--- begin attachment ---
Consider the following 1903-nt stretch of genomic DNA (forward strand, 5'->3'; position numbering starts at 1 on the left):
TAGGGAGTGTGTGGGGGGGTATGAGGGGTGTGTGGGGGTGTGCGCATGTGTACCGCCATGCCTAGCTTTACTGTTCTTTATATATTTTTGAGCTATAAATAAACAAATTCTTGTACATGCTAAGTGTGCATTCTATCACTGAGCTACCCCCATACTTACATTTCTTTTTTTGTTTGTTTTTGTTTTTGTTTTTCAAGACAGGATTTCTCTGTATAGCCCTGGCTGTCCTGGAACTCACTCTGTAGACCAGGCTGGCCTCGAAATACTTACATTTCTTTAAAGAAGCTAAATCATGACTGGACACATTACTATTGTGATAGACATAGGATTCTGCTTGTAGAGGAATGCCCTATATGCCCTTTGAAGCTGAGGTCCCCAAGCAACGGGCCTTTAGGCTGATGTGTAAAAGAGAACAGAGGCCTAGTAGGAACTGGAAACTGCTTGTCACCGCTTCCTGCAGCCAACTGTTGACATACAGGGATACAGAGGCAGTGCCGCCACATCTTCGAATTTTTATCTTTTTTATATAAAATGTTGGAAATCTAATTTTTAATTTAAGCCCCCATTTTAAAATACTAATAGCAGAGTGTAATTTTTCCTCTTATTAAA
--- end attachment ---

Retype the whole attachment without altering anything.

Consider the following 1903-nt stretch of genomic DNA (forward strand, 5'->3'; position numbering starts at 1 on the left):
TAGGGAGTGTGTGGGGGGGTATGAGGGGTGTGTGGGGGTGTGCGCATGTGTACCGCCATGCCTAGCTTTACTGTTCTTTATATATTTTTGAGCTATAAATAAACAAATTCTTGTACATGCTAAGTGTGCATTCTATCACTGAGCTACCCCCATACTTACATTTCTTTTTTTGTTTGTTTTTGTTTTTGTTTTTCAAGACAGGATTTCTCTGTATAGCCCTGGCTGTCCTGGAACTCACTCTGTAGACCAGGCTGGCCTCGAAATACTTACATTTCTTTAAAGAAGCTAAATCATGACTGGACACATTACTATTGTGATAGACATAGGATTCTGCTTGTAGAGGAATGCCCTATATGCCCTTTGAAGCTGAGGTCCCCAAGCAACGGGCCTTTAGGCTGATGTGTAAAAGAGAACAGAGGCCTAGTAGGAACTGGAAACTGCTTGTCACCGCTTCCTGCAGCCAACTGTTGACATACAGGGATACAGAGGCAGTGCCGCCACATCTTCGAATTTTTATCTTTTTTATATAAAATGTTGGAAATCTAATTTTTAATTTAAGCCCCCATTTTAAAATACTAATAGCAGAGTGTAATTTTTCCTCTTATTAAA